Perched on the edge of Georgian Bay, the wind frequently blows very cold into the town of Midland. That was my first impression when I started my “radio career” at CKMP. I arrived in late September and I had no idea that I was facing the longest and loneliest winter of my young life. The wind had an edge to it the day I drove into town and, it seems to me now, winter arrived not too long after.
Midland in the early 60’s was a much different place than it is today. As a young man coming in from the city I soon discovered it was a self-contained social circle that didn’t offer much opportunity for including “newbies”, and it was particularly difficult for a guy just leaving his teens. Thus it was that the people of the radio station and a handful of their associates became the centre of my life away from home.
The people at the radio station were a unique cast of characters. I’ve changed their names partly because it’s the right thing to do and partly because I can’t remember a couple of names.
There was Ray, the radio salesman. He was just what you’d expect, out glad handing and making contacts, and living a pretty fast life for a small community.
John was the owner’s son-in-law and he was program director and news director and a bit of a jerk (putting it kindly.) He was a Ryerson grad and knew everything, and nothing.
His wife, Arlene was the station secretary, commercial scheduler and “do anything” gal. She was a really nice person.
The station owner, who I didn’t see very often, had a big office at the back of the business area of the station and I was never quite sure what he did. He seemed like a relatively nice guy and it became apparent that he had more that one business interest in the community. His wife, I found out, was the power behind the scenes. She controlled the books, made sure people paid their bills and, generally, was the silent voice behind many of the decisions affecting the station.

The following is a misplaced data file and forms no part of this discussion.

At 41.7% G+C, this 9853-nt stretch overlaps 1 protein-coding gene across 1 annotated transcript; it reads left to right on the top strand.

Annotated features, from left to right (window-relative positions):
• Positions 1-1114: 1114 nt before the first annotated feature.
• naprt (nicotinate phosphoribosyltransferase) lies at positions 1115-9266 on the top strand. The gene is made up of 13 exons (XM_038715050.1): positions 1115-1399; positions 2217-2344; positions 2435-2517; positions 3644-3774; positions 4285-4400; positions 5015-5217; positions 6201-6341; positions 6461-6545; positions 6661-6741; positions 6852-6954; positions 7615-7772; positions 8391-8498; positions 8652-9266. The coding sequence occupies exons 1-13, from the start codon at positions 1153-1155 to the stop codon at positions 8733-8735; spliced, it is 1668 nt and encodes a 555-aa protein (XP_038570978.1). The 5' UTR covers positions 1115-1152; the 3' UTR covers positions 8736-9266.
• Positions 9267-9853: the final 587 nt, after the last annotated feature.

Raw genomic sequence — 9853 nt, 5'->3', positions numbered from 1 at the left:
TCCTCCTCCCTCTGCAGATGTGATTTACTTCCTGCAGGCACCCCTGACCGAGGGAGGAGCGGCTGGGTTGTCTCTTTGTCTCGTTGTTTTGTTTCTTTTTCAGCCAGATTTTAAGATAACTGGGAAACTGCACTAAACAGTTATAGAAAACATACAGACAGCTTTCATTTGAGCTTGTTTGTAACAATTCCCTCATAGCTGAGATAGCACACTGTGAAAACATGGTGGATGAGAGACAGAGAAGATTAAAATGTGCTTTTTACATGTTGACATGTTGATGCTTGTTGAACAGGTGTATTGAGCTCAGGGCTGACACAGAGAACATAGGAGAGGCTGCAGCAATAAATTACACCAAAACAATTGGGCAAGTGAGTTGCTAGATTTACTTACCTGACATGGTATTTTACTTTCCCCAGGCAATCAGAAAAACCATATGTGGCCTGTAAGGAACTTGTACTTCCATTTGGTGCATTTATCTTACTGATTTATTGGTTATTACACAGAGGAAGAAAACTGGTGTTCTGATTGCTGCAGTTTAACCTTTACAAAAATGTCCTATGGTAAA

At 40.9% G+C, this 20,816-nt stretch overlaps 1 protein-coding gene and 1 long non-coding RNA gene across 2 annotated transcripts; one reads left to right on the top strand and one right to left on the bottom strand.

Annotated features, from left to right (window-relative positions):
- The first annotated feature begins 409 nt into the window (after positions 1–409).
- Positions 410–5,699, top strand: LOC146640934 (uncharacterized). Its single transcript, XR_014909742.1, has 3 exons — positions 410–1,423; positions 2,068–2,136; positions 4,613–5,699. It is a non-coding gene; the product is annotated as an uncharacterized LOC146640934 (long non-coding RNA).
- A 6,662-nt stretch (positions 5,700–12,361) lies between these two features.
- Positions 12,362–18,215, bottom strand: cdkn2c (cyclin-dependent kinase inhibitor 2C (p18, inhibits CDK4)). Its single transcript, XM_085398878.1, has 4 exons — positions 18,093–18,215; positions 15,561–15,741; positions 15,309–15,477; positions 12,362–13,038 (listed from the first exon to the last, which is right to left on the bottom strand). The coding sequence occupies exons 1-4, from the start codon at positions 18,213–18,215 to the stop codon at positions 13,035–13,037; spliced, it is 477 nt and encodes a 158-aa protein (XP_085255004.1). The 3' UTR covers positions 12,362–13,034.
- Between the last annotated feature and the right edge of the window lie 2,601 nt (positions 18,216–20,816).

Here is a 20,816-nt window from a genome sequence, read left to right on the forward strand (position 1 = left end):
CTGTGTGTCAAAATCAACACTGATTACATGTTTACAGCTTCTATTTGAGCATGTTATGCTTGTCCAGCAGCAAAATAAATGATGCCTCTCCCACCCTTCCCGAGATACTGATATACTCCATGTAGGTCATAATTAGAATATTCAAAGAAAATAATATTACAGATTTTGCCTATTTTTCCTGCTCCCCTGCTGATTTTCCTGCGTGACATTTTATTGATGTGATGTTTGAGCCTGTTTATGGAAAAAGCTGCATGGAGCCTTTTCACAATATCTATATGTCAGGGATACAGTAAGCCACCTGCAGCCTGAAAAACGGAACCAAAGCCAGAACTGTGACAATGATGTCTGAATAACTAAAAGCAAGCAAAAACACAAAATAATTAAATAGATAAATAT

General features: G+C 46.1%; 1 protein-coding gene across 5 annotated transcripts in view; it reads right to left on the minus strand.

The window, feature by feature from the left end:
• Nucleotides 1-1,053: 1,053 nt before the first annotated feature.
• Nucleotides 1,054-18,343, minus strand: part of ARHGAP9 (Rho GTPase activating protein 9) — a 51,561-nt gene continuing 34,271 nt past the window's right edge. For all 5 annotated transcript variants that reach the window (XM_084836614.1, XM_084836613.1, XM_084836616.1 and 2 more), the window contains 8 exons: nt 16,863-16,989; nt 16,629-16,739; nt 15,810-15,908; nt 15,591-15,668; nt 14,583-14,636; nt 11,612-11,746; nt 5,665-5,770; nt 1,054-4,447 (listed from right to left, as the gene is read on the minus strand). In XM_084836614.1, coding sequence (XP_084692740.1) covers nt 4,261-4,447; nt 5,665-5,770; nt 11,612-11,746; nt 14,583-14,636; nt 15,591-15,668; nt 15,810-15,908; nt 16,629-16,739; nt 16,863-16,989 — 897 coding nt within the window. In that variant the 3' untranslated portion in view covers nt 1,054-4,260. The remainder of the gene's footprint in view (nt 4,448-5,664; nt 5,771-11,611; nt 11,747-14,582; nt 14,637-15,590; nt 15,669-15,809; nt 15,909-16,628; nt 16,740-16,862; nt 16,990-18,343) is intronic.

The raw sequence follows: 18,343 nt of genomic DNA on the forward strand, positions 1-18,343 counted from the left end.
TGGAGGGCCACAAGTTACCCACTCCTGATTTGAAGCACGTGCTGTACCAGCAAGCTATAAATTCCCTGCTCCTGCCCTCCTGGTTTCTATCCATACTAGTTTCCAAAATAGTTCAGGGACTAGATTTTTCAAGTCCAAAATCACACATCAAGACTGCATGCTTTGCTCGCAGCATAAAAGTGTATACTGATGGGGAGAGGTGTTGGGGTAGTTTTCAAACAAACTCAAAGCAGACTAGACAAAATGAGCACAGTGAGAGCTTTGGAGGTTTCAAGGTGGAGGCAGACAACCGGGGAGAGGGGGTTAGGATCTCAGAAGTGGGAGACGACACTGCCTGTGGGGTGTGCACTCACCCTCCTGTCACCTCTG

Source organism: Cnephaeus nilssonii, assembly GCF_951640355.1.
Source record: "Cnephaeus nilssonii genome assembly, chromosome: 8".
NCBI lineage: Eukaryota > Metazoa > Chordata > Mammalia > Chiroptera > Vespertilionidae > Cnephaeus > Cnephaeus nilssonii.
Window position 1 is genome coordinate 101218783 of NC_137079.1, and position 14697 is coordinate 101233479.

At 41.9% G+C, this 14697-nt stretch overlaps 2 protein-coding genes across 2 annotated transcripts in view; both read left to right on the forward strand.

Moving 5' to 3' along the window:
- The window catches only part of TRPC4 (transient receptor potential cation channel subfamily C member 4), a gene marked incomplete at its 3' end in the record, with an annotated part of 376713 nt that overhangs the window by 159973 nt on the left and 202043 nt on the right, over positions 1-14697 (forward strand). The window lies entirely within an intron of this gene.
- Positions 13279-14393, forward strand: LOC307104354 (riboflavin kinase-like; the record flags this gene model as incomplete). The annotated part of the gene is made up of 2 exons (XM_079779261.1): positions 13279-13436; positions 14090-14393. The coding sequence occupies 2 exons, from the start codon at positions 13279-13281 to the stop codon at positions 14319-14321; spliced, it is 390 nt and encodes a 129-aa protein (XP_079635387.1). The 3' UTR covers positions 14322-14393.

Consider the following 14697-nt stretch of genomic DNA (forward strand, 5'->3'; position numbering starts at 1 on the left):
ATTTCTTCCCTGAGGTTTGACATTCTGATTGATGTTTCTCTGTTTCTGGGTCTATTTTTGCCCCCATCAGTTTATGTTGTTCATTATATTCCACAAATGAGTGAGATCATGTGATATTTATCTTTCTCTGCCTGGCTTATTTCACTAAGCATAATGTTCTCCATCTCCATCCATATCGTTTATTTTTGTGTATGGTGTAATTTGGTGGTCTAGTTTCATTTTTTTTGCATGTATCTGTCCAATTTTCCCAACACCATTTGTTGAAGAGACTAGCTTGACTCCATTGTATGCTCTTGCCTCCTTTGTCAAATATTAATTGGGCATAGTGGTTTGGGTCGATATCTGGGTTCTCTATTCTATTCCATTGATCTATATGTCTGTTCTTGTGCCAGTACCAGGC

The on-air staff was a strange brew. There was me, the new guy, who was relegated to the morning show because no one else wanted to get up at that hour. I was from the city, arrived in an MG-TD (drafty damn thing), and was hoping to make and save money for tuition to the National Theatre school in Montreal and to a career in the theatre. Ta da. Great Plan.
Following me was Marla, and she did a show for the kids and she was very good at it. I had a bit of a crush on Marla. She had a fresh scrubbed, apple pie countenance and was just a naturally sweet person. Marla had a regular job but was able to take the hour off to do her show.
Following Marla was Bill Brahma. Some folks may remember Bill from his lifestyle pieces on Global Television going back a number of years. In Midland Bill did a live “piano” show. Each day Bill would play an hour of music, prefaced by his deep throated, mellifluous invitation, “It’s time to listen to Music.” And with that opening he would launch into an hour of old favourites played on the grand piano. Bill was much loved by the ladies for his gentlemanly style and impeccable manners. Behind the scenes Bill hit the sauce just a bit too much on occasion and there were days when we wondered if he would surface for his show.
Gil did the afternoon shift. Gil was a young guy, couple of years older than me, who had already had and lost two jobs in radio. He was always on the make whether it was with girls or with a deal to be had. He was, in a word, flashy. He kinda came in and out of my social life for the year that I was in Midland. He left before I did. To this day I don’t know if it was his decision or if he was booted out for undisclosed misdemeanors.
The evening guy, my roommate in the basement apartment, Mac Rymal gave me lessons in life that shattered my conservative upbringing. Despite the fact that he made me welcome when I first arrived I came to the belief that it is a bit like the devil, full of smiles, welcoming you to his special brand of hell. You’ll understand, a little bit, if I tell you that it was thanks to Mac that I ended up being chased by a crazed ex-con husband, brandishing a claw hammer, down Bay Street in Midland because he mistook me for Mac. All of that may be a story for another day.